An eating disorder is so much more than an individual deciding to change his or her eating habits. In reality, eating disorders are a mental illness characterized by an unhealthy obsession with weight, body image and diet. In some cases, eating disorders can have life-threatening effects.

According to data collected by the Eating Disorders Coalition, at least 30 million Americans will suffer an eating disorder during their lifetime. Unfortunately, only a third of those afflicted will seek treatment. Even worse, despite being very dangerous, eating disorders can be difficult to identify.

Learn more about these serious medical problems in case you suspect you or a loved one is struggling with an eating disorder.

Binge Eating

When an individual loses control of their eating to the point that it begins to interfere with daily life, he or she is likely suffering from binge-eating disorder. Unlike other eating disorders, binge-eating disorder is not followed by a purging period. As a result, most individuals dealing with binge-eating disorder are obese or overweight.


Anorexia nervosa is characterized by an obsession with being perceived as overweight. Those suffering from anorexia will do anything in their power to lose weight, even if they themselves are already dangerously malnourished. As a result, anorexia is the most deadly eating disorder. Suicide is also common among anorexia victims whose mental illness goes untreated.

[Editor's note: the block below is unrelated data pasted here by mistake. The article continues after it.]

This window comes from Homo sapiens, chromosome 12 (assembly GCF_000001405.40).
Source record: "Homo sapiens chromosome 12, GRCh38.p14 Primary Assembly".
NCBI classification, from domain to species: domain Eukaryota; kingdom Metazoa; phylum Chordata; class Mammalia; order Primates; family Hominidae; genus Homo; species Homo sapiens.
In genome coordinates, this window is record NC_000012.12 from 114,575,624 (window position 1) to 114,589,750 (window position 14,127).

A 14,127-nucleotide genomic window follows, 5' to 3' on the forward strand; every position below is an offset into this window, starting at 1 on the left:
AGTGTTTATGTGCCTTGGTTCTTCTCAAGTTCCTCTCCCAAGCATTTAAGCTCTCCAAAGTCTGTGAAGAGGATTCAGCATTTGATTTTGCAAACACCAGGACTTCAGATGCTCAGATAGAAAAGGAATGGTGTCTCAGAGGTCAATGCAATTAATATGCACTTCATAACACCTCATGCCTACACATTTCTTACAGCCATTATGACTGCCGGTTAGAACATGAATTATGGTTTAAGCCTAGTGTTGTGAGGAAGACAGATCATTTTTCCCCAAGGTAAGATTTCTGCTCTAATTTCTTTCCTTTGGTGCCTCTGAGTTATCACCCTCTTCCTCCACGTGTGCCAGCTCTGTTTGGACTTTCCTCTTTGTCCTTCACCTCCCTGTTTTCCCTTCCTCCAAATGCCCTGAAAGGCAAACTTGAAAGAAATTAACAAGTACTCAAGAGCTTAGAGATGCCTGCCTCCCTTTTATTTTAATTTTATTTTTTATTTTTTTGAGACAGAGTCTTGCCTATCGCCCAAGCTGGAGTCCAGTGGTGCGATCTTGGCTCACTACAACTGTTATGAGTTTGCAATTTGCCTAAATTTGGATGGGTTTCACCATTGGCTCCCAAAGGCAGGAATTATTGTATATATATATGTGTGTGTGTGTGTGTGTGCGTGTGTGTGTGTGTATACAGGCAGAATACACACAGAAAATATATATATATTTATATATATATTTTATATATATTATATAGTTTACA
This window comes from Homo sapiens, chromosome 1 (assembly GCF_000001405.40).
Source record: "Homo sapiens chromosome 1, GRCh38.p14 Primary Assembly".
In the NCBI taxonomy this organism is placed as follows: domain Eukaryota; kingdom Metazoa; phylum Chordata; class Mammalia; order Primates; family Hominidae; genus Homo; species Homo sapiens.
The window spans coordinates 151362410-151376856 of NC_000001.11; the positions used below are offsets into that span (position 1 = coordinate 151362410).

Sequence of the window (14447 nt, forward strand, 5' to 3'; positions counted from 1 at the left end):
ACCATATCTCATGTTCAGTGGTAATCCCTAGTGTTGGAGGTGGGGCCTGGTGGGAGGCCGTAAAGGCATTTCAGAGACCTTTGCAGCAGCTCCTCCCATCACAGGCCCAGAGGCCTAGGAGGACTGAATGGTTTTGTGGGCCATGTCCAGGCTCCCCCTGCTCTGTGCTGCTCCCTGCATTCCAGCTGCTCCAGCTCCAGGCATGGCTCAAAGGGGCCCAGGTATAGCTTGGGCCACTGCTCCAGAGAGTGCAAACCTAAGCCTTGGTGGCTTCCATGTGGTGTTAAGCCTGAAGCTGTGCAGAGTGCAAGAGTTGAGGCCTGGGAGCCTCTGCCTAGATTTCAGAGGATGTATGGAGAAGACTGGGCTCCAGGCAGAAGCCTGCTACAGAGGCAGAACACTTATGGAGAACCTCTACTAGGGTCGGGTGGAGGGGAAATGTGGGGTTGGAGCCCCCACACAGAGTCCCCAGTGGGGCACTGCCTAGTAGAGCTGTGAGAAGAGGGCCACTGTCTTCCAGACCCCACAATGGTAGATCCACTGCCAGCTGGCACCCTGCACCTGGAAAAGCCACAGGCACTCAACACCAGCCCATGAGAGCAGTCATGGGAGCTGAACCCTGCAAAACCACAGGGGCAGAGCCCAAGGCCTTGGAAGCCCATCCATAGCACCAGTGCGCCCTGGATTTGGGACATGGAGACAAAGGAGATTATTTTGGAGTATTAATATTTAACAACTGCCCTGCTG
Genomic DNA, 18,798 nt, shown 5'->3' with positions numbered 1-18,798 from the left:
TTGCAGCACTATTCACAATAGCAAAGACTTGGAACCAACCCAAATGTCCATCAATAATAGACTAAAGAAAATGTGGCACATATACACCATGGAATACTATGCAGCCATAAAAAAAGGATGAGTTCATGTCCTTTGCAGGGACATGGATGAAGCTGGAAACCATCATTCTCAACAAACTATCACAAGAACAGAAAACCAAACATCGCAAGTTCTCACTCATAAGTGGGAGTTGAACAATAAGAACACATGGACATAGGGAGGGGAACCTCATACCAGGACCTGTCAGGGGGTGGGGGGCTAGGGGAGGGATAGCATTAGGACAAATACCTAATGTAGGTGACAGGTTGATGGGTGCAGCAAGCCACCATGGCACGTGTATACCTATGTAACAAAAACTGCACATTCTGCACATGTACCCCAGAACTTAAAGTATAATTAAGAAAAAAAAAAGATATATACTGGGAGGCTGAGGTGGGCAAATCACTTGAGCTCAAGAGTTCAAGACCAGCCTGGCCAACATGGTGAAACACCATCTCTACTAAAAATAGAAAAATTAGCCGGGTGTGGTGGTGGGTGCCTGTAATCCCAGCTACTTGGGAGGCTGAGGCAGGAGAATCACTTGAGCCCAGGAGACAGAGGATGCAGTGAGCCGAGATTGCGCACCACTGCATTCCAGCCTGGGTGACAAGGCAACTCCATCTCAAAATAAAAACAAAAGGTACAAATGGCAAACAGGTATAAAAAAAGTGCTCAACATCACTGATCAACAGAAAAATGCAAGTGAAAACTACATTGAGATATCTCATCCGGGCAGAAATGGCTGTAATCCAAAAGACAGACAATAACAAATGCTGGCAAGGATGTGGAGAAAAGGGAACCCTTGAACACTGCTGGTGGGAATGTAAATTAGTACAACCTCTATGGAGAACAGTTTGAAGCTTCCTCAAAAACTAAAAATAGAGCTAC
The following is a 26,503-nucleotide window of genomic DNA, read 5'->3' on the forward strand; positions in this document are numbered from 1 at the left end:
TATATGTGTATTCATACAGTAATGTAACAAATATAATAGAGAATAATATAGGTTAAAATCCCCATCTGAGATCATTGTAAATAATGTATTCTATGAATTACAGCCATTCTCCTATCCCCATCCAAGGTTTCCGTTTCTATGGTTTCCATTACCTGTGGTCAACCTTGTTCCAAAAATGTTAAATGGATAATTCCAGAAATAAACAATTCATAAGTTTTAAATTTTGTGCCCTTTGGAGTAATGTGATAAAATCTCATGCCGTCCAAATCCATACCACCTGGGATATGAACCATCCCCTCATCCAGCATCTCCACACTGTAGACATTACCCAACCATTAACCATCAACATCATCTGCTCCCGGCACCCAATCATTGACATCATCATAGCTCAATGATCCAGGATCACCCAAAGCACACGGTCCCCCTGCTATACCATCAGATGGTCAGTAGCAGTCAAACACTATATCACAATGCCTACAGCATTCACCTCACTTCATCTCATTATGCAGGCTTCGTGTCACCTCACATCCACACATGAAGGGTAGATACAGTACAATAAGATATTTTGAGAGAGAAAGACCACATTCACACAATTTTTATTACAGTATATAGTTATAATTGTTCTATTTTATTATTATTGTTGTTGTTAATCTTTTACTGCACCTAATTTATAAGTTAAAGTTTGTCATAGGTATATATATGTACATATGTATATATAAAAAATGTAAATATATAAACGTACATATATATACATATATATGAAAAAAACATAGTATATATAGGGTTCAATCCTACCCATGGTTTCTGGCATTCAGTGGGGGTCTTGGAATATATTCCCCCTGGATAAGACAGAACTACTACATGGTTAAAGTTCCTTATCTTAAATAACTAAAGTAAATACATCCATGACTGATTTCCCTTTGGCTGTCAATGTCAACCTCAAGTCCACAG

Bulimia nervosa is similar to binge-eating disorder in that individuals suffering from this disorder lose control over their eating habits. Those struggling with bulimia even participate in many of the same binge-eating activities as someone with binge-eating disorder.

The main difference between the two mental illnesses is that those with bulimia feel compelled to compensate for their eating with excessive vomiting, laxative abuse or an extreme exercise regimen.

Addiction and Eating Disorder Treatment

One of the reasons that eating disorders are so deadly is because most people feel ashamed to talk about them. The reality is that eating disorders are dangerous mental illnesses that can affect anyone, regardless of age or gender.

Eating disorders become even more deadly when they are co-occurring with another form of mental illness, such as substance use disorder. Many individuals with an eating disorder turn to alcohol or drugs as misguided way of trying to treat their own mental illness.

When this happens, multiple co-occurring disorders make each individual health issue more difficult to treat. This is why The Treatment Center of the Palm Beaches has sought out some of the country’s foremost experts in co-occurring disorders treatment in order to help our patients recover from addiction and mental health issues.


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